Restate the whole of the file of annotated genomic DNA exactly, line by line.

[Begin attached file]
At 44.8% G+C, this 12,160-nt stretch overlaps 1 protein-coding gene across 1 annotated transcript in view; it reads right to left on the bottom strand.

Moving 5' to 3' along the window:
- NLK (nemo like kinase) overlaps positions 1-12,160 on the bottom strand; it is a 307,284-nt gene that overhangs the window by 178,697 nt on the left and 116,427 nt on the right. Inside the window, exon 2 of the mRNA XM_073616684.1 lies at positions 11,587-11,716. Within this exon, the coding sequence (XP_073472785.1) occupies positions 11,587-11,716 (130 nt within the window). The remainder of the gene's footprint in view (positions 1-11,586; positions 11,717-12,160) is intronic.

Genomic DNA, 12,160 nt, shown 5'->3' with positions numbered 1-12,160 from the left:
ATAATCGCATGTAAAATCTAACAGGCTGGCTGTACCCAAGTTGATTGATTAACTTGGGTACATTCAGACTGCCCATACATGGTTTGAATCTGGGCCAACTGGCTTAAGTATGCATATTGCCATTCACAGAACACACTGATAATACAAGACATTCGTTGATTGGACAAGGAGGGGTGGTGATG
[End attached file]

At 44.8% G+C, this 12,160-nt stretch overlaps 1 protein-coding gene across 1 annotated transcript in view; it reads right to left on the bottom strand.

Moving 5' to 3' along the window:
- NLK (nemo like kinase) overlaps positions 1-12,160 on the bottom strand; it is a 307,284-nt gene that overhangs the window by 178,697 nt on the left and 116,427 nt on the right. Inside the window, exon 2 of the mRNA XM_073616684.1 lies at positions 11,587-11,716. Within this exon, the coding sequence (XP_073472785.1) occupies positions 11,587-11,716 (130 nt within the window). The remainder of the gene's footprint in view (positions 1-11,586; positions 11,717-12,160) is intronic.

Genomic DNA, 12,160 nt, shown 5'->3' with positions numbered 1-12,160 from the left:
ATAATCGCATGTAAAATCTAACAGGCTGGCTGTACCCAAGTTGATTGATTAACTTGGGTACATTCAGACTGCCCATACATGGTTTGAATCTGGGCCAACTGGCTTAAGTATGCATATTGCCATTCACAGAACACACTGATAATACAAGACATTCGTTGATTGGACAAGGAGGGGTGGTGATG